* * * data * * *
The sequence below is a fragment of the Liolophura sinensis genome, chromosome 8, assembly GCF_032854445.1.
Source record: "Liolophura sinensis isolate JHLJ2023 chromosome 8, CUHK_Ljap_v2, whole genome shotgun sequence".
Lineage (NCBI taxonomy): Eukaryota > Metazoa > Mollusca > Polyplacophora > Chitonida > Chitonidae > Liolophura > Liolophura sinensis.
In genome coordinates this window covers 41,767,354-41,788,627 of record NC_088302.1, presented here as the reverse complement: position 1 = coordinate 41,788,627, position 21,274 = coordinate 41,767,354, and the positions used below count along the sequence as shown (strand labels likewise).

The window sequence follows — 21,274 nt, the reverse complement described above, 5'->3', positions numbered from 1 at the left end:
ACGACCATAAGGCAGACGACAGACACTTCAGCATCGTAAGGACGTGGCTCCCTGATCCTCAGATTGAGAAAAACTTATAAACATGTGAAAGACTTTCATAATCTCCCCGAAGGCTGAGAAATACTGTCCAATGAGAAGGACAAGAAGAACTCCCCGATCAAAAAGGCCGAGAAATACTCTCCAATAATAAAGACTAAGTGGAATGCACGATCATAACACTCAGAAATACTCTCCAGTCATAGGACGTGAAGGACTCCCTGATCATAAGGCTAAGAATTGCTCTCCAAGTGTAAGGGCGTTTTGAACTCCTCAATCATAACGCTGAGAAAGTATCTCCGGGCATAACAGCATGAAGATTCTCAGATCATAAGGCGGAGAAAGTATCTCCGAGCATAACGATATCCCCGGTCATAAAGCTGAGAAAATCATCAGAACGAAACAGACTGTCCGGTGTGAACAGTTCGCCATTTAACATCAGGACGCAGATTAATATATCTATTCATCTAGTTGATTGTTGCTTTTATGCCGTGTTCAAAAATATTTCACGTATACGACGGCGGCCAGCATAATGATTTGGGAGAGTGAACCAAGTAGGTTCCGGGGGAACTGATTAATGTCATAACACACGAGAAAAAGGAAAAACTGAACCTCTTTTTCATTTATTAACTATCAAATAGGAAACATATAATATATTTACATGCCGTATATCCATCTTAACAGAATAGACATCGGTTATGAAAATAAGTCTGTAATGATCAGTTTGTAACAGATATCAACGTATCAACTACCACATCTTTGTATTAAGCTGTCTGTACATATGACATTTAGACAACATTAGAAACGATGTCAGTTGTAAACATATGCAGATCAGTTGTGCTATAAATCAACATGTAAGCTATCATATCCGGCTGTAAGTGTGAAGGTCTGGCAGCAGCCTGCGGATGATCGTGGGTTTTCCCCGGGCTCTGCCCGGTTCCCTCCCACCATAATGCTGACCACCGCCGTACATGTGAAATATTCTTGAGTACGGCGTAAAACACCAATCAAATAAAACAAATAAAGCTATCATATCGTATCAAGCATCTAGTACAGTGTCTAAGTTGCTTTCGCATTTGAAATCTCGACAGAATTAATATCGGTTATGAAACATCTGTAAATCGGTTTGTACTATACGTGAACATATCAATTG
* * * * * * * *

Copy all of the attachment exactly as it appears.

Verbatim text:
The sequence below is a fragment of the Liolophura sinensis genome, chromosome 8, assembly GCF_032854445.1.
Source record: "Liolophura sinensis isolate JHLJ2023 chromosome 8, CUHK_Ljap_v2, whole genome shotgun sequence".
Lineage (NCBI taxonomy): Eukaryota > Metazoa > Mollusca > Polyplacophora > Chitonida > Chitonidae > Liolophura > Liolophura sinensis.
In genome coordinates this window covers 41,767,354-41,788,627 of record NC_088302.1, presented here as the reverse complement: position 1 = coordinate 41,788,627, position 21,274 = coordinate 41,767,354, and the positions used below count along the sequence as shown (strand labels likewise).

The window sequence follows — 21,274 nt, the reverse complement described above, 5'->3', positions numbered from 1 at the left end:
ACGACCATAAGGCAGACGACAGACACTTCAGCATCGTAAGGACGTGGCTCCCTGATCCTCAGATTGAGAAAAACTTATAAACATGTGAAAGACTTTCATAATCTCCCCGAAGGCTGAGAAATACTGTCCAATGAGAAGGACAAGAAGAACTCCCCGATCAAAAAGGCCGAGAAATACTCTCCAATAATAAAGACTAAGTGGAATGCACGATCATAACACTCAGAAATACTCTCCAGTCATAGGACGTGAAGGACTCCCTGATCATAAGGCTAAGAATTGCTCTCCAAGTGTAAGGGCGTTTTGAACTCCTCAATCATAACGCTGAGAAAGTATCTCCGGGCATAACAGCATGAAGATTCTCAGATCATAAGGCGGAGAAAGTATCTCCGAGCATAACGATATCCCCGGTCATAAAGCTGAGAAAATCATCAGAACGAAACAGACTGTCCGGTGTGAACAGTTCGCCATTTAACATCAGGACGCAGATTAATATATCTATTCATCTAGTTGATTGTTGCTTTTATGCCGTGTTCAAAAATATTTCACGTATACGACGGCGGCCAGCATAATGATTTGGGAGAGTGAACCAAGTAGGTTCCGGGGGAACTGATTAATGTCATAACACACGAGAAAAAGGAAAAACTGAACCTCTTTTTCATTTATTAACTATCAAATAGGAAACATATAATATATTTACATGCCGTATATCCATCTTAACAGAATAGACATCGGTTATGAAAATAAGTCTGTAATGATCAGTTTGTAACAGATATCAACGTATCAACTACCACATCTTTGTATTAAGCTGTCTGTACATATGACATTTAGACAACATTAGAAACGATGTCAGTTGTAAACATATGCAGATCAGTTGTGCTATAAATCAACATGTAAGCTATCATATCCGGCTGTAAGTGTGAAGGTCTGGCAGCAGCCTGCGGATGATCGTGGGTTTTCCCCGGGCTCTGCCCGGTTCCCTCCCACCATAATGCTGACCACCGCCGTACATGTGAAATATTCTTGAGTACGGCGTAAAACACCAATCAAATAAAACAAATAAAGCTATCATATCGTATCAAGCATCTAGTACAGTGTCTAAGTTGCTTTCGCATTTGAAATCTCGACAGAATTAATATCGGTTATGAAACATCTGTAAATCGGTTTGTACTATACGTGAACATATCAATTG